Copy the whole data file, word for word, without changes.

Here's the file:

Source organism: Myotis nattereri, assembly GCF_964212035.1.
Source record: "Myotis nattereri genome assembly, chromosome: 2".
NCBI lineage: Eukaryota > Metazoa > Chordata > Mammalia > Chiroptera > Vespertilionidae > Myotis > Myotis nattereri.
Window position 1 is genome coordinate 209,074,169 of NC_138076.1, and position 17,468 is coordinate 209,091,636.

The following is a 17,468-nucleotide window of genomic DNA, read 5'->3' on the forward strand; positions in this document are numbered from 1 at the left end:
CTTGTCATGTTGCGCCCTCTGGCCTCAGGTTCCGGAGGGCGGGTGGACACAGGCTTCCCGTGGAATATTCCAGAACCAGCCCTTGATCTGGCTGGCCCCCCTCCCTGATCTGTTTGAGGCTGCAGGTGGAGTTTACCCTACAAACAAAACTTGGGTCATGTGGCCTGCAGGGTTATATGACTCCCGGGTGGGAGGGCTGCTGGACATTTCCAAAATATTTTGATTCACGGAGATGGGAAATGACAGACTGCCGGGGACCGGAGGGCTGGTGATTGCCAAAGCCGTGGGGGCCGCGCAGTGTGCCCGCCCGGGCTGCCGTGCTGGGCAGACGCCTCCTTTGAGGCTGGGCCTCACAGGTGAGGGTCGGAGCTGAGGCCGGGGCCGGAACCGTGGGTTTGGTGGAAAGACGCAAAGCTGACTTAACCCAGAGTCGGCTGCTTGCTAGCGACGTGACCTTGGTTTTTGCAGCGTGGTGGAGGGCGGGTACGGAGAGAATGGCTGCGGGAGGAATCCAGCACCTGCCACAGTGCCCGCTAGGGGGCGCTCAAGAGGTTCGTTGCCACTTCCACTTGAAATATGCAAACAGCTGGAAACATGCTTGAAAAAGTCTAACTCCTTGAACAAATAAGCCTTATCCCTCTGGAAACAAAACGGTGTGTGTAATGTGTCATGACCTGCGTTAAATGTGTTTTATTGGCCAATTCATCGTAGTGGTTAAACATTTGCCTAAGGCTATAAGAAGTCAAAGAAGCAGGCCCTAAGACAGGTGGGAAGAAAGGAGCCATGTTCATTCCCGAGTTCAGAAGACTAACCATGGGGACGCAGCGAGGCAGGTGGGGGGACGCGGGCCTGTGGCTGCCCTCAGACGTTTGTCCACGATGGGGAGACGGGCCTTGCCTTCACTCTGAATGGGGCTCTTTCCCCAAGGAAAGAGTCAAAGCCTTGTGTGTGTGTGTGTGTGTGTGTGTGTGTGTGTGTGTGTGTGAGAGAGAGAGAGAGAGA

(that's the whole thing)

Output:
Source organism: Myotis nattereri, assembly GCF_964212035.1.
Source record: "Myotis nattereri genome assembly, chromosome: 2".
NCBI lineage: Eukaryota > Metazoa > Chordata > Mammalia > Chiroptera > Vespertilionidae > Myotis > Myotis nattereri.
Window position 1 is genome coordinate 209,074,169 of NC_138076.1, and position 17,468 is coordinate 209,091,636.

The following is a 17,468-nucleotide window of genomic DNA, read 5'->3' on the forward strand; positions in this document are numbered from 1 at the left end:
CTTGTCATGTTGCGCCCTCTGGCCTCAGGTTCCGGAGGGCGGGTGGACACAGGCTTCCCGTGGAATATTCCAGAACCAGCCCTTGATCTGGCTGGCCCCCCTCCCTGATCTGTTTGAGGCTGCAGGTGGAGTTTACCCTACAAACAAAACTTGGGTCATGTGGCCTGCAGGGTTATATGACTCCCGGGTGGGAGGGCTGCTGGACATTTCCAAAATATTTTGATTCACGGAGATGGGAAATGACAGACTGCCGGGGACCGGAGGGCTGGTGATTGCCAAAGCCGTGGGGGCCGCGCAGTGTGCCCGCCCGGGCTGCCGTGCTGGGCAGACGCCTCCTTTGAGGCTGGGCCTCACAGGTGAGGGTCGGAGCTGAGGCCGGGGCCGGAACCGTGGGTTTGGTGGAAAGACGCAAAGCTGACTTAACCCAGAGTCGGCTGCTTGCTAGCGACGTGACCTTGGTTTTTGCAGCGTGGTGGAGGGCGGGTACGGAGAGAATGGCTGCGGGAGGAATCCAGCACCTGCCACAGTGCCCGCTAGGGGGCGCTCAAGAGGTTCGTTGCCACTTCCACTTGAAATATGCAAACAGCTGGAAACATGCTTGAAAAAGTCTAACTCCTTGAACAAATAAGCCTTATCCCTCTGGAAACAAAACGGTGTGTGTAATGTGTCATGACCTGCGTTAAATGTGTTTTATTGGCCAATTCATCGTAGTGGTTAAACATTTGCCTAAGGCTATAAGAAGTCAAAGAAGCAGGCCCTAAGACAGGTGGGAAGAAAGGAGCCATGTTCATTCCCGAGTTCAGAAGACTAACCATGGGGACGCAGCGAGGCAGGTGGGGGGACGCGGGCCTGTGGCTGCCCTCAGACGTTTGTCCACGATGGGGAGACGGGCCTTGCCTTCACTCTGAATGGGGCTCTTTCCCCAAGGAAAGAGTCAAAGCCTTGTGTGTGTGTGTGTGTGTGTGTGTGTGTGTGTGTGTGTGTGAGAGAGAGAGAGAGAGA